Following the delivery of the Autumn Budget yesterday, we have summarised the key announcements below:
The personal allowances for 2018/19 will be £11,850 (2017/18 £11,500).
There were no changes announced to Income Tax rates, but the 2018/19 tax bands were increased to:
- The 20% Basic rate band (7.5% for dividends) increased to £34,500 (2017/18 £33,500)
- The 40% Higher rate band (32.5% for dividends) has been set at £34,501 to £150,000 (2017/18 £33,501 to £150,000)
- The Additional rate of 45% (38.1% for dividends) continues to apply to income of more than £150,000.
However, as previously announced, the current £5,000 tax-free dividend allowance will be reducing to £2,000 from April 2018.
The Marriage Allowance has been extended to £1,185 from April 2018. This is the amount of unused personal tax allowance that can be transferred between spouses, or civil partners, if the person receiving the transfer is not a higher rate tax payer.
Stamp Duty Land Tax for certain first-time buyers
With immediate effect, first-time buyers will pay no stamp duty on homes costing no more than £300,000.
First-time buyers of homes worth between £300,000 and £500,000 will not pay stamp duty on the first £300,000. Normal rates of stamp duty will apply to any purchases in excess of £500,000.
National Living Wage (NLW) and National Minimum Wage (NMW) increases
From April 2018, the NLW will increase from the present £7.50 per hour to £7.83 per hour.
The National Minimum wage will also increase to:
- £7.38 per hour for 21 – 24 year olds
- £5.90 per hour for 18 – 20 year olds
- £4.20 per hour for 16 and 17 year olds
- £3.70 per hour for apprentices
Pension lifetime allowance increased
The lifetime allowance will increase to £1,030,000 from April 2018.
As expected, there was no change to the rate of Corporation Tax, remaining at 19%.
However, indexation allowance on corporate capital gains for disposals after 1 January 2018 will be frozen.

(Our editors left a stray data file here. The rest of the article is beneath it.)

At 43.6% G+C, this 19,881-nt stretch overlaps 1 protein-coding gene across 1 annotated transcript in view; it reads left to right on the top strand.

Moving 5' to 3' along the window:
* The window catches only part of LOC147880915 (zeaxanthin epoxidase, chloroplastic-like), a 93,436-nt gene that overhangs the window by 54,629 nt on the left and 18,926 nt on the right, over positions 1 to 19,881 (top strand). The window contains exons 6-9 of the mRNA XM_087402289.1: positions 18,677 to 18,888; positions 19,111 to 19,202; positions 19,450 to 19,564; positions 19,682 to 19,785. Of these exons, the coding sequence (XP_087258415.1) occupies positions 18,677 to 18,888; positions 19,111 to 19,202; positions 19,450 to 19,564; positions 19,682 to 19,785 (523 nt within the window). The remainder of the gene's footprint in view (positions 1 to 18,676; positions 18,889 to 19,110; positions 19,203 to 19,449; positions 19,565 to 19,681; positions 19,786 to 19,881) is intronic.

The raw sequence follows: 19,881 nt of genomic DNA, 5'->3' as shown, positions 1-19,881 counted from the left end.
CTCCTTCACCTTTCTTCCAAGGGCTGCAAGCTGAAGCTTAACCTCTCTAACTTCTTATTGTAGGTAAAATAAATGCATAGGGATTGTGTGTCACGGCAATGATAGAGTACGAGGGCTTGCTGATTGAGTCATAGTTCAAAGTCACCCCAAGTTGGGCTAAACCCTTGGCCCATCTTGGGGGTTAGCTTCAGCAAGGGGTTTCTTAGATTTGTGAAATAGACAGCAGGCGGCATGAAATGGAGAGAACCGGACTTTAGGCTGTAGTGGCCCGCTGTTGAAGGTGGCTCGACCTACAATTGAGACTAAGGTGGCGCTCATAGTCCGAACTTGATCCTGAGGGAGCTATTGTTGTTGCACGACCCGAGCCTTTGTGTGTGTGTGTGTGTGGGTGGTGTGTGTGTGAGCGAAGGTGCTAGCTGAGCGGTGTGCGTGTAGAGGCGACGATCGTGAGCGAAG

Despite much speculation, there will be no immediate change for IR35 for the private sector. The Government will consult on extending public sector IR35 rules (introduced in April 2017) to the private sector and will publish findings in 2018.
Despite rumours of a reduction in the VAT registration threshold, the Chancellor announced this would remain at £85,000 for at least the next two years.
From April 2018, business rates will rise by any increase in the Consumer Price Index (CPI) rather than the Retail Prices Index (RPI). The change has been brought forward two years. Historically, the RPI has tended to be higher than the CPI.
Rates revaluations will now be undertaken every 3 years rather than the present 5 years. This will start after the next rates revaluation due during 2022.
R & D expenditure credit increase
The Government will legislate to increase the rate of the R&D expenditure credit from 11% to 12%, to support business investment in R&D, with effect from 1 January 2018.
Diesel car supplement increase
The diesel car supplement is to be increased from 3% to 4% from 6 April 2018. This will increase the company car tax and car fuel benefit charge (for company cars provided with an element of private use). Additionally, people using electrical charging points at work will not be charged benefit in kind tax from 2018.